How to Prepare for Property Taxes When Building a New Home - Fine Line Homes

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How to Prepare for Property Taxes When Building a New Home

Purchasing an available, pre-owned home from a real estate listing is much different from building a custom house that includes your most desired amenities, especially when it comes to preparing for your property taxes. Without an exact amount based on historical figures, how will you know how much to save up or roll into your mortgage?

This topic baffles many families who are contemplating the ongoing costs of home ownership as they relate to a newly built residence. As perplexing as it may seem at first blush, it just takes a bit of untangling. With a little due diligence and legwork, you can come to a satisfactory answer that will alleviate your stress related to property taxes for your new home.

Property Taxes in Your Area

No matter where you build, you will be required to pay property taxes. New to home ownership? You may not realize that property taxes vary from municipality to municipality. In general, property taxes are assessed by the local government, but have state and federal considerations as well.

The first type of tax that goes into determining any property tax is the millage for your jurisdiction. Millage is the amount of property tax due per $1,000 in property assessment; it is presented as a percentage. For instance, if your property is assessed at $200,000, and the millage rate (also called a mill levy in certain communities) is 1 percent, you would multiply $200,000 by .01 to get $2,000. Therefore, you would expect to pay $2,000 annually for your millage tax.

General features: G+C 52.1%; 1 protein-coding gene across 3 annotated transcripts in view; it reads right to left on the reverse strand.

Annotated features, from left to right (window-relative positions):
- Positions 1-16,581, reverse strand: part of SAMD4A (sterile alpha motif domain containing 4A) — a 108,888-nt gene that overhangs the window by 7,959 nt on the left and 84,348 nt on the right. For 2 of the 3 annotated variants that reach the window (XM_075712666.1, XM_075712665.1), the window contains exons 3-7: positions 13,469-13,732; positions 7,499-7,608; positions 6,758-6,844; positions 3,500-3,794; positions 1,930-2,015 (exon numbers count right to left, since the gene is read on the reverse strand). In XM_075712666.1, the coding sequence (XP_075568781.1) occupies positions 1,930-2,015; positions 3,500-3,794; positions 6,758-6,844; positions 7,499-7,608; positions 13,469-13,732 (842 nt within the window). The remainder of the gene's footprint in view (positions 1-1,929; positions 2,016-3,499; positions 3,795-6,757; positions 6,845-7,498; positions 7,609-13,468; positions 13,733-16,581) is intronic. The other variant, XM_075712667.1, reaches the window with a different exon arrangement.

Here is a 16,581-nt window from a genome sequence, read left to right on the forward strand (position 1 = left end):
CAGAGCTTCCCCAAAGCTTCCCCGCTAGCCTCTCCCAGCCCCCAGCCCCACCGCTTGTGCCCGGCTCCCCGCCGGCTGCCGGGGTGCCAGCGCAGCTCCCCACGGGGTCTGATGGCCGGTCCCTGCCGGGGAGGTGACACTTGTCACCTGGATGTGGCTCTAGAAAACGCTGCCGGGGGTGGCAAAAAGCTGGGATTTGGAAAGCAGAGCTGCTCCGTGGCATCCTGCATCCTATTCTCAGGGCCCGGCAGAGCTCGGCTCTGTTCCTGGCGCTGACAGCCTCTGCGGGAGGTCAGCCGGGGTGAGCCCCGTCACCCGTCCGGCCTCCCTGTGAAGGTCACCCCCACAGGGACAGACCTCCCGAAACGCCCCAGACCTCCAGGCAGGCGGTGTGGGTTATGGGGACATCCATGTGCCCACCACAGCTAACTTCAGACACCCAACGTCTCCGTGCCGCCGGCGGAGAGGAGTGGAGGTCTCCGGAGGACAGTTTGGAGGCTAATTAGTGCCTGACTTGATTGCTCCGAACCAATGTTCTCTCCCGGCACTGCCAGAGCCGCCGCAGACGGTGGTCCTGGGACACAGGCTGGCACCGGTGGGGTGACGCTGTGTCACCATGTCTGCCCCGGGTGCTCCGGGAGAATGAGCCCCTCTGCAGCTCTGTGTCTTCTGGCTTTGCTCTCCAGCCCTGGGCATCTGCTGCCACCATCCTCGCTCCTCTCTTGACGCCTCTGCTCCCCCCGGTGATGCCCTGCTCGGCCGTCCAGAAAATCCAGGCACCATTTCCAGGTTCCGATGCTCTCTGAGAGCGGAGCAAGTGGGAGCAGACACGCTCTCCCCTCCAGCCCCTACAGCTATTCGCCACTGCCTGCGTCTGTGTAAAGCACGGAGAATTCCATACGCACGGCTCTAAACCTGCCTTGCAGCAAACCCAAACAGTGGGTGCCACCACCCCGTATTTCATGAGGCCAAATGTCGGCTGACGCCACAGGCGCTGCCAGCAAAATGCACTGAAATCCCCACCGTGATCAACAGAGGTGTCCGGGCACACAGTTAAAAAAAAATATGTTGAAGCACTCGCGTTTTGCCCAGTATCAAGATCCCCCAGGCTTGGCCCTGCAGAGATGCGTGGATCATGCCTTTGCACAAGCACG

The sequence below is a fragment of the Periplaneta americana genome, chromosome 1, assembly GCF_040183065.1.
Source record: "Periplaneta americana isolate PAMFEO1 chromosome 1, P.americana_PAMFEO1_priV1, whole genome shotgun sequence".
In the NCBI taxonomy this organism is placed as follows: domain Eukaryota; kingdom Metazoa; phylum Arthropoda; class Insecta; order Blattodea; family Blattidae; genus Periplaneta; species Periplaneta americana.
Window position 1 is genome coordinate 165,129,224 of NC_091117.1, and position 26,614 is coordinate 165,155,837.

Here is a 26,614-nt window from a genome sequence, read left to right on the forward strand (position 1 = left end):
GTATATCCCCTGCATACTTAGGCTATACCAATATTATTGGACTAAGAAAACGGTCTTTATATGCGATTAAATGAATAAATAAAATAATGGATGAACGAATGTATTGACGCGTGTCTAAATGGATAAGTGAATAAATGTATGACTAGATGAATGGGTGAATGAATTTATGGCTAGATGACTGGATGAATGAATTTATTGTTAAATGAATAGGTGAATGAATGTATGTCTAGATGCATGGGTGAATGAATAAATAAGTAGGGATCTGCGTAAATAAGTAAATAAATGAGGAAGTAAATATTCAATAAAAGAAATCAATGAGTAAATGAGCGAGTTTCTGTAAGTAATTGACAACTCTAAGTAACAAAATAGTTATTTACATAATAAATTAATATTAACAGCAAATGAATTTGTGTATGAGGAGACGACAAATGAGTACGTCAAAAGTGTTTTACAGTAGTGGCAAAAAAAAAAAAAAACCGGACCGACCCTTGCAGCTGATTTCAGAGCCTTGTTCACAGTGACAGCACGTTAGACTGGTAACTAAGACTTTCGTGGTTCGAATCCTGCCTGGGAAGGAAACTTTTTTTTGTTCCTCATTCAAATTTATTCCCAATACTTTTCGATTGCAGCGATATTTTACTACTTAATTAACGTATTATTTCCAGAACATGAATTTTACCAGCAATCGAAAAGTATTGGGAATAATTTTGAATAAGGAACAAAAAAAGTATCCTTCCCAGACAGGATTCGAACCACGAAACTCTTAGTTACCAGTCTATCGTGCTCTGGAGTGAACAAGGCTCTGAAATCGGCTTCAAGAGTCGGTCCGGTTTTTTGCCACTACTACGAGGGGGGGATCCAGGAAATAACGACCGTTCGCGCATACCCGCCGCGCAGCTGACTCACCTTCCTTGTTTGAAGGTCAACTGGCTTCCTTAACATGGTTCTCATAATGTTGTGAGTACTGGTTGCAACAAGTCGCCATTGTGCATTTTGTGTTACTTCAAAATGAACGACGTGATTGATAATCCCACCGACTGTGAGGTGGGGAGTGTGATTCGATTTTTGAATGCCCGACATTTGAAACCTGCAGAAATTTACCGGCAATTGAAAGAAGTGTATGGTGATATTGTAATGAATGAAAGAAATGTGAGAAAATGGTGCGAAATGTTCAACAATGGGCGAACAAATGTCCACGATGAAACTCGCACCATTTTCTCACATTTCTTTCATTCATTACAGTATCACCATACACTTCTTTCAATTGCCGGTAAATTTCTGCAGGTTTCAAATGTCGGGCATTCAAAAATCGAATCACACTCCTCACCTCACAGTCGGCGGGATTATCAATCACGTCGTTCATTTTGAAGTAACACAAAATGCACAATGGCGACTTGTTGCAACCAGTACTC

The 2016 Plan Book from Fine Line Homes
However, more goes into your property taxes than just the millage tax. You will likely have an additional levy added by the school district in which you are building, as well as the municipality. This means if you move to a school district that charges a 1.0 percent tax each year, and a municipality that charges a .5 percent tax, you need to add 1.5 percent more (1.0 percent plus .5 percent) to your expected taxes, or another $3,000 per year. Thus, on your property that has been assessed at $200,000, you can expect to pay $5,000 in property taxes.

How to Assess the Value of Your Property

Property TaxesYou do not get to determine how much your property is worth, although it’s very critical to understand how your property will be assessed. After all, the final figure will increase or lower your property taxes.

Property assessments are done at the municipal level by an assessor. The assessor will use a number of factors to come to a conclusion about your home and property’s general value. These may include one or more of the following actions:

Basing your property assessment on comparable properties in the area.

Let’s say that you are planning to build a new home that is about 2,400 square feet on an acre of land, has three bedrooms, two bathrooms and a three-car garage. The assessor will seek out comparable properties and use them as starting points by examining their assessments.